Theater Review: The Rebels

A play set in the 1940s tells a particular tale.

"The Rebels'' (photo credit: GERARD ALLON)
"The Rebels''
(photo credit: GERARD ALLON)
This is a singing, dancing revival of what is essentially a family melodrama with inter-generational political implications tacked on.
Rebels opens at a cemetery in the present (the 1990s – the play was first performed in ’98), where middle-aged Michaela (Odeya Koren) and her son Yali (Gal Goldstein) are visiting her late mother’s grave where, for the first 10 minutes or so, they engage in fairly pointless bickering that ends with the son shoving off in a snit.
This is the moment for the appearance of Shaul (Oded Kotler), who reveals to the astounded Michaela that he was her mother’s lover for about 20 years, at which point we go back in time to 1967, just after the Six Day War, to see teenage Michaela (Dana Meinrat) in full hippy gear defying her parents, Marta (Danielle Gal) and Yoel (Micha Selektar), screeching that no way will she go to a Lehi memorial, that the state’s treatment of the Arabs is a disgrace... and is only bribed into going when her wheelchair-bound Aunt Alma (Aviv Carmi) promises her a camera.
“Lehi” is an acronym for Lohamei Herut Israel (Fighters for the Freedom of Israel), an extreme anti-British organization, aka terrorists, and it’s both Marta and Shaul’s membership in it and their actions on its behalf that drive the rest of the play, which moves between the mid-1940s and the present and through which Michaela gains a clearer and more compassionate understanding of the mother she despised.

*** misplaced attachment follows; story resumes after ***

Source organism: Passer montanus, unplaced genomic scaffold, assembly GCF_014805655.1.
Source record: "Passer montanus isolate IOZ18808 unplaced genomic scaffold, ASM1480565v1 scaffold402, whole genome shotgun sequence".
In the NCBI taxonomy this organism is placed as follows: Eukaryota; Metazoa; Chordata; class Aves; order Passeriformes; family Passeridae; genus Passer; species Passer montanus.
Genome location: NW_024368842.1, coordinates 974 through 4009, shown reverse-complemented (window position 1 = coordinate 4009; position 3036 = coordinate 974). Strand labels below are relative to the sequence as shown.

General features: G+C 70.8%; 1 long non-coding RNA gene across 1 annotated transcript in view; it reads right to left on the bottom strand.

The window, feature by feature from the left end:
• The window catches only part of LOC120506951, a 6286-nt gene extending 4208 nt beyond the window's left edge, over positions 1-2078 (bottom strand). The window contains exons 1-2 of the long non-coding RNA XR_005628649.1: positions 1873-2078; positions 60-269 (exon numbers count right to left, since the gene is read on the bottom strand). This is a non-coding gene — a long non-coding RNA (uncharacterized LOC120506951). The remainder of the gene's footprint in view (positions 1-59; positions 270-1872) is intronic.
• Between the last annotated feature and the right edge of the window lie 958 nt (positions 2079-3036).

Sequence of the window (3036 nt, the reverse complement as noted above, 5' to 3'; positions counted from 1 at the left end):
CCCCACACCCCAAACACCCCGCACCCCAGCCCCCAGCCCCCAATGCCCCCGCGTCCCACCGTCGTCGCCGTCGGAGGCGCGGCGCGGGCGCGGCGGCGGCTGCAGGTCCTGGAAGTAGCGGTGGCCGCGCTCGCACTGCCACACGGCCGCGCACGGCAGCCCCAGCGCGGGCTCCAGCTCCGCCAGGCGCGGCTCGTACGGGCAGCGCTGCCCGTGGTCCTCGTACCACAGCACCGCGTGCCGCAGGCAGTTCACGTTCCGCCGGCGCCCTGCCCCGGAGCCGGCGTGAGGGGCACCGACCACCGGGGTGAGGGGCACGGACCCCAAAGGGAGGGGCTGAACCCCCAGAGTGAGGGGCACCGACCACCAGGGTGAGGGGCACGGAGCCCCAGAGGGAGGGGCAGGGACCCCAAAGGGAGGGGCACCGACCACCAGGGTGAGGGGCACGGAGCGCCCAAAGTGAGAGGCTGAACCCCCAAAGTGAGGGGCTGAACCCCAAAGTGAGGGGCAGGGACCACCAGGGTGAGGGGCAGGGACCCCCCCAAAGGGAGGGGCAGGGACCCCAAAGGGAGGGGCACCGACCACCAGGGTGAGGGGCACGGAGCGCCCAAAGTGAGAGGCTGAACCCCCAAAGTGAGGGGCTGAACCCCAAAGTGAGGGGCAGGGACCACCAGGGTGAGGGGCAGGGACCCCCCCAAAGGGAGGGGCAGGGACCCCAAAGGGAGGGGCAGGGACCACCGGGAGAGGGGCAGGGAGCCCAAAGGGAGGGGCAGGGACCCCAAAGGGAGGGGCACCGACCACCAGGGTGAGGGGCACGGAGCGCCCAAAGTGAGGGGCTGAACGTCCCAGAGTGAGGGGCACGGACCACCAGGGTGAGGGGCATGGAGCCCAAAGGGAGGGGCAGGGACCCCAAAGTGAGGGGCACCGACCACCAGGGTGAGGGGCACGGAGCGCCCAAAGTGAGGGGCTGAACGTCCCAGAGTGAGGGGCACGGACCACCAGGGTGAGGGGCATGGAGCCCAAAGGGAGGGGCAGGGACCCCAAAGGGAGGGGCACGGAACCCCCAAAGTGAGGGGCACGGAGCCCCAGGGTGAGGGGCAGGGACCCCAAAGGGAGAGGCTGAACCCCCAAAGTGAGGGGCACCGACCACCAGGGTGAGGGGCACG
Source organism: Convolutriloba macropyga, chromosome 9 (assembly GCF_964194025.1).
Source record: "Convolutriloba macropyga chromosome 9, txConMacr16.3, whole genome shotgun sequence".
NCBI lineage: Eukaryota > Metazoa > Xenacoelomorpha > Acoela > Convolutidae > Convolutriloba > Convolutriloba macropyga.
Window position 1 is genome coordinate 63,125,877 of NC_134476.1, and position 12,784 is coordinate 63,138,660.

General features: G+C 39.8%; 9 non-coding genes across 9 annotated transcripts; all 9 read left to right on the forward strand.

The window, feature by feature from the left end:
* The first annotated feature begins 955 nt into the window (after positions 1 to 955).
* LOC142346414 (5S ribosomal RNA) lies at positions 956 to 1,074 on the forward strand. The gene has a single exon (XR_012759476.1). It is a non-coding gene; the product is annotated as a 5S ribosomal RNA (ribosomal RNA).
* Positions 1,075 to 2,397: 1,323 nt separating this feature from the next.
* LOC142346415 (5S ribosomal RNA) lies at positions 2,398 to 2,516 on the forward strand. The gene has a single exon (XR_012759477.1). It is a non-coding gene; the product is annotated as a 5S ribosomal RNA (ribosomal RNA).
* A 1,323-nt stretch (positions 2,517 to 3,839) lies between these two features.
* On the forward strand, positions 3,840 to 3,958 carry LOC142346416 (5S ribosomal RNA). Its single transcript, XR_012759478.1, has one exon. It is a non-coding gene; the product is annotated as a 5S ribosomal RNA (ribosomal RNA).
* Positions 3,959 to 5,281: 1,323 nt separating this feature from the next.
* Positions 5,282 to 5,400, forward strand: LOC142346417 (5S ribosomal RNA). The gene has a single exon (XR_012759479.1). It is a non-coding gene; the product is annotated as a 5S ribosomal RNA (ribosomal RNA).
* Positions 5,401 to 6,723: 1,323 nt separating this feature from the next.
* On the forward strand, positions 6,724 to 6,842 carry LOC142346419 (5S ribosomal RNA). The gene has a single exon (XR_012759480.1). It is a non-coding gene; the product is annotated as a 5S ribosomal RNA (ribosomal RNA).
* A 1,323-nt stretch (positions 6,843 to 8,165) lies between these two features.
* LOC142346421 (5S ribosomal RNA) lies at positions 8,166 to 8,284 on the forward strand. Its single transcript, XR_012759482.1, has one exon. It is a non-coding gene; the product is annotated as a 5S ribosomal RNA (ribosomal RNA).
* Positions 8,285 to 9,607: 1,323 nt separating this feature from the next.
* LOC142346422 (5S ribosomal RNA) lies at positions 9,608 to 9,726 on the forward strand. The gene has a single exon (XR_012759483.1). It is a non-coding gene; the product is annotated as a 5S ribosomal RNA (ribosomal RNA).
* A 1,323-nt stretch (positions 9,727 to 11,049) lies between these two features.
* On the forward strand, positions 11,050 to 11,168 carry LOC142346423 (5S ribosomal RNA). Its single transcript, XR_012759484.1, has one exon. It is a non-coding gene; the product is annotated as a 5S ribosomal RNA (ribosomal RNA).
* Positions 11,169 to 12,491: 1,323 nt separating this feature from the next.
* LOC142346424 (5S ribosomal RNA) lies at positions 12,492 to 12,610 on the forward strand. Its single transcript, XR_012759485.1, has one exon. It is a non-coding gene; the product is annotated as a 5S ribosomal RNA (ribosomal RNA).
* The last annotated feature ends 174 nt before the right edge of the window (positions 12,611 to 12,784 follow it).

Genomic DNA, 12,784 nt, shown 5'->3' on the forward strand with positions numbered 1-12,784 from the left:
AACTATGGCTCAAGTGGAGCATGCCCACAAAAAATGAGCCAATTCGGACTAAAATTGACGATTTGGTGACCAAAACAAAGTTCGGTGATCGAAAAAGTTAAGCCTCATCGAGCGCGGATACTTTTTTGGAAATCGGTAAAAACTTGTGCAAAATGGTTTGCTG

Eran Atzmon’s set is essentially a series of black-box apertures that open and close to reveal past and present, as well as the musical interludes that punctuate the transitions between periods. Miri Lazar is the gifted choreographer who has designed the movement the dancers execute with precision and flair to period music collated by Yossi Ben-Nun.
Although the actors don’t really have much to get their teeth into, they bite persuasively on what they do have, with special kudos to Kotler, Gal and Meinrat. Micha Selektar is admirable as the unemotional Yoel Miller, a man who believes in bottom lines and who lends some credibility to Marta’s fuzzy passions, and Aviv Carmi lets us see the desperation behind the impulsive, undisciplined Alma. As young Shaul, Assaf Solomon tends to get a bit too emotionally noisy.
This play is not unworthy in itself, only too slight.